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Lyon’s end: Killer calls time


The remarkable career of Jamie Lyon was celebrated at his home ground of Brookvale Oval today.

Lyon wasn’t playing, injury saw to that, but he was farewelled in a special celebration by the Manly faithful.

It wasn’t a fairytale tale end but that wouldn’t have mattered much to Lyon. The centre has always marched to the beat of his own drum.

From giving up rep footy to spend time with his kids, to his controversial decision to walk out on Parramatta, play bush footy and then a stint in Super League, for better or worse Lyon has always been on his own man.

Few players in the modern era have accumulated the amount of silverware in both hemispheres, nor possessed the pure talent, of the outside back from Wee Waa.

Two NRL grand final titles, five NRL grand final appearances, eight Tests for Australia, 10 Origins for NSW, Super League’s Man of Steel award in 2005, a Challenge Cup win, a Super League grand final title and much more.

He burst on the NRL scene in 2000, coming off the bench for Eels. He wasted little time making an impact.

The young Lyon was full of speed and tackle-busting strength. A fresh-faced outside back who played with maturity and smarts beyond his years. He quickly became a star of the game and was the youngest-ever Kangaroo tourist in 2001, just his second year of first-grade, and averaged a try a game in the blue and gold.

His decision to leave the Eels in March 2004 and briefly retire at the age of 22 was a massive one, precurising the dramas of Sonny Bill Williams at the Bulldogs in 2008 and Semi Radradra today.

Whether it was to get out of Sydney, or to get away from coach Brian Smith, the move was a polarizing one. It soured his relationship with Parramatta fans and it’s one he regrets today.

St Helens were the beneificiaries at first, the centre spending an outstanding two seasons in the north of England where he 46 tries in just 63 games. All up, Lyon won a swag of team and individual accolades, proving a hit in Super League.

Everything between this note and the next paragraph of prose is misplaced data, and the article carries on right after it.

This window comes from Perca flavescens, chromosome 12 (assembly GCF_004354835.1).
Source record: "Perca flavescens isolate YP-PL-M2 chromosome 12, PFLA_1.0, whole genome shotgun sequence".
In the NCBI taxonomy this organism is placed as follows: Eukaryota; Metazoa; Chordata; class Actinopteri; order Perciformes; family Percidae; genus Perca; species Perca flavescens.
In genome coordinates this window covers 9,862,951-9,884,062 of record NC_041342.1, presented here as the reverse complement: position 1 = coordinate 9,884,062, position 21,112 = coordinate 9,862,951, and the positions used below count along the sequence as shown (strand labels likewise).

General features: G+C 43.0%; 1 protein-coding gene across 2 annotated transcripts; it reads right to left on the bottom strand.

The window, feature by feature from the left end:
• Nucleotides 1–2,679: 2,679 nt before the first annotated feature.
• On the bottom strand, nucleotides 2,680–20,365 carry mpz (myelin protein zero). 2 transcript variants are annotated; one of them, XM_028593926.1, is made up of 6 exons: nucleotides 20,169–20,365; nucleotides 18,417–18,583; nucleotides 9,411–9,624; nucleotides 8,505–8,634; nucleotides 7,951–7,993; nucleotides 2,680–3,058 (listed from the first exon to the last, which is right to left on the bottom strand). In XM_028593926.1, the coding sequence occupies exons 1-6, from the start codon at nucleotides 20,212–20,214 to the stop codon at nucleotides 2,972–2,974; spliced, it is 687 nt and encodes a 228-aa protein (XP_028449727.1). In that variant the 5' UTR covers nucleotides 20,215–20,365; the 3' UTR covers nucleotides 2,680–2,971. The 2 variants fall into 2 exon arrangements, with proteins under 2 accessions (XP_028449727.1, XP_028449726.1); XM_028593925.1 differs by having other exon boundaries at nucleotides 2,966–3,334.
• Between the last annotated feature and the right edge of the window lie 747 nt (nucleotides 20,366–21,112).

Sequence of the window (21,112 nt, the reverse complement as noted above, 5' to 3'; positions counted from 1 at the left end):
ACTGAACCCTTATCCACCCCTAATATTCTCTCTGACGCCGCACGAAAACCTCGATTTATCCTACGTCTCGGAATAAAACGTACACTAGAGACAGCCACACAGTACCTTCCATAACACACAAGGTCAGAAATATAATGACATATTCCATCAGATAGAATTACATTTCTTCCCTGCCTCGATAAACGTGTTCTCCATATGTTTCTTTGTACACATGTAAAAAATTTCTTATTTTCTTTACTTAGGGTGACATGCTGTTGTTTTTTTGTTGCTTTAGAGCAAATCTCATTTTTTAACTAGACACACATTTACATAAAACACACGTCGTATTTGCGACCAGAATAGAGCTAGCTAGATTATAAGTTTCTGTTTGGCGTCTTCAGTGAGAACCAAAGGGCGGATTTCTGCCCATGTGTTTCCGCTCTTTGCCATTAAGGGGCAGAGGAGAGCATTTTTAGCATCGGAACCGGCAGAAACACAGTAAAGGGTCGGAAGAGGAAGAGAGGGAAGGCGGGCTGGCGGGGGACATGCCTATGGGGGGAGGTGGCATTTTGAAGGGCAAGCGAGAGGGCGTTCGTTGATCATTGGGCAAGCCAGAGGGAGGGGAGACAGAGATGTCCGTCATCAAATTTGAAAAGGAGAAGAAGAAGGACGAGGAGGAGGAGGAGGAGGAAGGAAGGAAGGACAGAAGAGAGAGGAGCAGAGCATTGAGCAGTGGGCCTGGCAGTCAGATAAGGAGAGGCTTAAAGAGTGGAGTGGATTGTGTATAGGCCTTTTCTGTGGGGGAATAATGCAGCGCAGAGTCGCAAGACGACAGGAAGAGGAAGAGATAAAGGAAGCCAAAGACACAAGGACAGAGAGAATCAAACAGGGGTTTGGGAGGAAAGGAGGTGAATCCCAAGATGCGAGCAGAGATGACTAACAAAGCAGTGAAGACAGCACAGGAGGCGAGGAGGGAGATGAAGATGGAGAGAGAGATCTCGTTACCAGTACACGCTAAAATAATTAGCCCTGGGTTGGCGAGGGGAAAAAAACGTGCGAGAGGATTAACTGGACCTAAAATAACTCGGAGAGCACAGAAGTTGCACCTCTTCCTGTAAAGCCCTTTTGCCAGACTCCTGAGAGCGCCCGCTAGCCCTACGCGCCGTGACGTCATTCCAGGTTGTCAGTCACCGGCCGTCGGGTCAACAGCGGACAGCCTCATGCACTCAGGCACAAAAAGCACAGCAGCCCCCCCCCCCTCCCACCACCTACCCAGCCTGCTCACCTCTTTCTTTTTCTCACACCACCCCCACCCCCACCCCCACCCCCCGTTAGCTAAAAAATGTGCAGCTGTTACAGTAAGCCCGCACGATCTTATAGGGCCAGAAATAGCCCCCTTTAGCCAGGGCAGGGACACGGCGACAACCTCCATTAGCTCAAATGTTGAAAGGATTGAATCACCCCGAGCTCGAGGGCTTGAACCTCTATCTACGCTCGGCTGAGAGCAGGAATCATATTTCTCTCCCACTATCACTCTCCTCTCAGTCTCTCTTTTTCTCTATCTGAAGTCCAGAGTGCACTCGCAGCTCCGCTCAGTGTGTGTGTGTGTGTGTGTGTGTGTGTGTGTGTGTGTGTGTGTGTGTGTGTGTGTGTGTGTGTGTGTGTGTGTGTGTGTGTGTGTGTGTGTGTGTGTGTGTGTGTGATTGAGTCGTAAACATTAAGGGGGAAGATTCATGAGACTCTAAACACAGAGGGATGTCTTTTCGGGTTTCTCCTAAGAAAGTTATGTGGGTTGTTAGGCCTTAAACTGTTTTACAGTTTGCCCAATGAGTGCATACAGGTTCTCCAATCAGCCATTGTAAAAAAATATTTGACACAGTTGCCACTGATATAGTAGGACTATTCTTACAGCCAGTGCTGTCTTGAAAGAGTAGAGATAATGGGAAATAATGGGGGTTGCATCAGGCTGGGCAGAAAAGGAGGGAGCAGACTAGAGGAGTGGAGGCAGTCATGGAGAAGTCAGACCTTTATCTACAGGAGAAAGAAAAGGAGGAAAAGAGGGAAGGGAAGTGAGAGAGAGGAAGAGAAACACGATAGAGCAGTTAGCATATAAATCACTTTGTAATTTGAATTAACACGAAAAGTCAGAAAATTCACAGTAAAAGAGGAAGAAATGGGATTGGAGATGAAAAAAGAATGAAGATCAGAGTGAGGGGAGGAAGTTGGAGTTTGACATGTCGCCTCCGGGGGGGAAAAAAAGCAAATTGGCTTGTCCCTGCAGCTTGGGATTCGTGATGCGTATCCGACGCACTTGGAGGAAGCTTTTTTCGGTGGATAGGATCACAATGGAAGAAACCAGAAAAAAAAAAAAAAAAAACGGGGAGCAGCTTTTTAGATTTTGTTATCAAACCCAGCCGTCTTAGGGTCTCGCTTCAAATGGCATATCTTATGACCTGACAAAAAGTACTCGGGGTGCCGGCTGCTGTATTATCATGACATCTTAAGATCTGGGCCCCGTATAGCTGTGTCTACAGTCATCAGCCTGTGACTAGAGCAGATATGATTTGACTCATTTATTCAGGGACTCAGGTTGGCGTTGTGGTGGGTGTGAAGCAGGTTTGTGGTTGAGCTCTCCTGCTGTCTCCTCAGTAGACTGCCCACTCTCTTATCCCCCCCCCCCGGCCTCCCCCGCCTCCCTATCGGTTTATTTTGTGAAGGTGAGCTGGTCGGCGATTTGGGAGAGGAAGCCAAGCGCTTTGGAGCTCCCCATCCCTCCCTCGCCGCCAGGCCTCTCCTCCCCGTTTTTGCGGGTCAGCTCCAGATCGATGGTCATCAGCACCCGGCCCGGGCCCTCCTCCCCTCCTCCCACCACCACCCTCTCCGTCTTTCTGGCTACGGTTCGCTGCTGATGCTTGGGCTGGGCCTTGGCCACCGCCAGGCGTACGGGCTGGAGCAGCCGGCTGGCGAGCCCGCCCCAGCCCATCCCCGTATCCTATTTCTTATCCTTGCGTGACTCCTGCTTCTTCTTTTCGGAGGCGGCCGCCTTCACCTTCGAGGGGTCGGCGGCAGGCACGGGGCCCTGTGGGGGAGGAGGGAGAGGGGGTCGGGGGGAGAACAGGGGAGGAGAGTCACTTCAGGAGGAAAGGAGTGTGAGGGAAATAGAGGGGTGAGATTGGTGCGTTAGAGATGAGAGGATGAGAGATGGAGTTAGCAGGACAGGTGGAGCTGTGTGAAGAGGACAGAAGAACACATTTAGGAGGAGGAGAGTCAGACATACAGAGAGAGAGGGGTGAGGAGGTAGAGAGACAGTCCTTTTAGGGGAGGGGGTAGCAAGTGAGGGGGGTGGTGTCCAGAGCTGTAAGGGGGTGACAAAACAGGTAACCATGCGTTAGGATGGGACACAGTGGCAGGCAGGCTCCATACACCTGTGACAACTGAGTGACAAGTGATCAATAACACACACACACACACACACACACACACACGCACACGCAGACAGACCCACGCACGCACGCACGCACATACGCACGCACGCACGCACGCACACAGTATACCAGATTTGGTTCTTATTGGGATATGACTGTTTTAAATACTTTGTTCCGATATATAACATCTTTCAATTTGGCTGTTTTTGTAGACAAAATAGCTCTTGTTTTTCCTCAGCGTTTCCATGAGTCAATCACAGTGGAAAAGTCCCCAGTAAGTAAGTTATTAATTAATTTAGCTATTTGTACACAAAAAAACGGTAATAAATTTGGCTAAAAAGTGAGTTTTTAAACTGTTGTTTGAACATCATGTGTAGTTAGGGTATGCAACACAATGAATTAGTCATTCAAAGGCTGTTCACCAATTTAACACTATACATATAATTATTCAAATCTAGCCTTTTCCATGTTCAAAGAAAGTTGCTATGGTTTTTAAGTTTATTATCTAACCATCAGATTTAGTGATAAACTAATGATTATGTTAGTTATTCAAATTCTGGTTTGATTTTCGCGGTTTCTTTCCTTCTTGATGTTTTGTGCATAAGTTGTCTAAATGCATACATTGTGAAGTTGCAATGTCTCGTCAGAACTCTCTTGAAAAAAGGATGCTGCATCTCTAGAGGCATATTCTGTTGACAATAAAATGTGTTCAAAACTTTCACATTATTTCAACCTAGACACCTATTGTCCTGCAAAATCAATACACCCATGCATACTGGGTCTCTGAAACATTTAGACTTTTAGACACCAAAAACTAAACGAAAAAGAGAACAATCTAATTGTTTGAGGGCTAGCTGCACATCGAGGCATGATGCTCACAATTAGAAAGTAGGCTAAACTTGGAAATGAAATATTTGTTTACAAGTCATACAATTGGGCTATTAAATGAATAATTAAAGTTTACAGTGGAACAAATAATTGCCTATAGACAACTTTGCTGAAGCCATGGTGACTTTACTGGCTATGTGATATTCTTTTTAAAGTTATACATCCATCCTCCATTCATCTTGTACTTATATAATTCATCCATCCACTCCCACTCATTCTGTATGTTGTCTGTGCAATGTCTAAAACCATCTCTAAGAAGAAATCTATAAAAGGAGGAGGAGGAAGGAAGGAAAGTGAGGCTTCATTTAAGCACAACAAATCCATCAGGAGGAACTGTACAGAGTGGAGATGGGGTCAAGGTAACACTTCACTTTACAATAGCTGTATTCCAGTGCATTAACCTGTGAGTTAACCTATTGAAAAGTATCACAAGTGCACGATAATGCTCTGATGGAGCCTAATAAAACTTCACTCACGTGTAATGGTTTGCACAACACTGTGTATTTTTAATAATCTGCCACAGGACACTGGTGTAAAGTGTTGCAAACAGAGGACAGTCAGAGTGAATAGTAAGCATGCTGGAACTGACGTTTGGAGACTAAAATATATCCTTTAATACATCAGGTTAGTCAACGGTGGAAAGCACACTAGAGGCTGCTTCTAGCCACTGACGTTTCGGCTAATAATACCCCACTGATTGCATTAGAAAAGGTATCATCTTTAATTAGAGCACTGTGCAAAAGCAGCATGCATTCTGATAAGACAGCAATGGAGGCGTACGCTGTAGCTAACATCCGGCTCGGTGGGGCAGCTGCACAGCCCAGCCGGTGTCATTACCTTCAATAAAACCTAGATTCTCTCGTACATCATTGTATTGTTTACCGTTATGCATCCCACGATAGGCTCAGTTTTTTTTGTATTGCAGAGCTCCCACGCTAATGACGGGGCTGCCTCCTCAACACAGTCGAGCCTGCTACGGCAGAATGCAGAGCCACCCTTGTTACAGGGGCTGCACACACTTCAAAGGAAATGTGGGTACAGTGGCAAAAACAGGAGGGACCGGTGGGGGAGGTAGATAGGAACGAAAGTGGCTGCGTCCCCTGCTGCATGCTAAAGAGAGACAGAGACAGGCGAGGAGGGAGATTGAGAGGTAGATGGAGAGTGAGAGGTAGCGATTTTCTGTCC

It might have only been two years but Lyon was loved by Saints fans and remains revered at Langtree Park.

He returned to Australia in 2007 and reunited with the man who recruited him to Parramatta, Noel Cleal, in the northern beaches instead of at Parramatta.

I was there at Parramatta Stadium for his first game back at his old ground, now with the Sea Eagles instead of the home team. It was an afternoon full of noise, fury and drama. Some Eels fans threw coins at him that day, such was the deep vitirol directed at Lyon. But the faily unflappable centre took it in his stride, and if I remember correctly, helped Manly to victory that afternoon.

It was something he would do often. Lyon became a pivotal figure in Manly’s revival led by Des Halser. He was part of the group that drove the Sea Eagles to four grand finals and semis appearances in every season except the past two.

Such was his talent that he could play in the 6 jumper – with his kicking game, passing ability and strength as a defender – but he always preferred the space and freedom offered in the centres.

In recent years his pure pace may have dropped off but Lyon elevated his game with his skill and footballing brain. He was a winger’s dream, tormenting defences with the ball in hand and always able to get that pass away or leave a defender guessing until the final moment. Lyon and Steve Matai were a rock in the centres that Manly’s success was partly built on for nearly a decade.

In terms of the past 15 years and all-around ability few centres compare, in my opinion, apart from Justin Hodges and Greg Inglis.

His call to retire from the Kangaroos and NSW in 2010 for his young family was pillored by media and fans alike. His presence, especially for the Blues, was sorely missed.

There’s no doubt his involvement would have likely prevented Queensland dominating the Origin arena for so long. He probably would have racked up another 20 appearances each for both Australia and NSW. But he didn’t play the game for individual records or awards.

Lyon’s exit from rep footy may have been criticisied but in reality it was a brave decision and an admirable one, putting his children first. Rightly or wrongly the centre always did things his way, never wondering what others thought.

Nickamed ‘Killer’ because of his love of pig shooting, there is few greater players who have worn the maroon and white.

Lyon’s time with the Sea Eagles was a golden age for that NRL club, one that Manly fans will remember ever more fondly as the years roll on.

The quiet, laid-back country boy was always a steady, reliable figure on the northern beaches.

The 34-year old now leaves a legendary hole, both as a player and captain, that will be virtually irreplaceable at Brookvale. Lyon may be gone but is contribution, in both the NRL and Super League, will be long remembered.

Thanks for the memories Killer.

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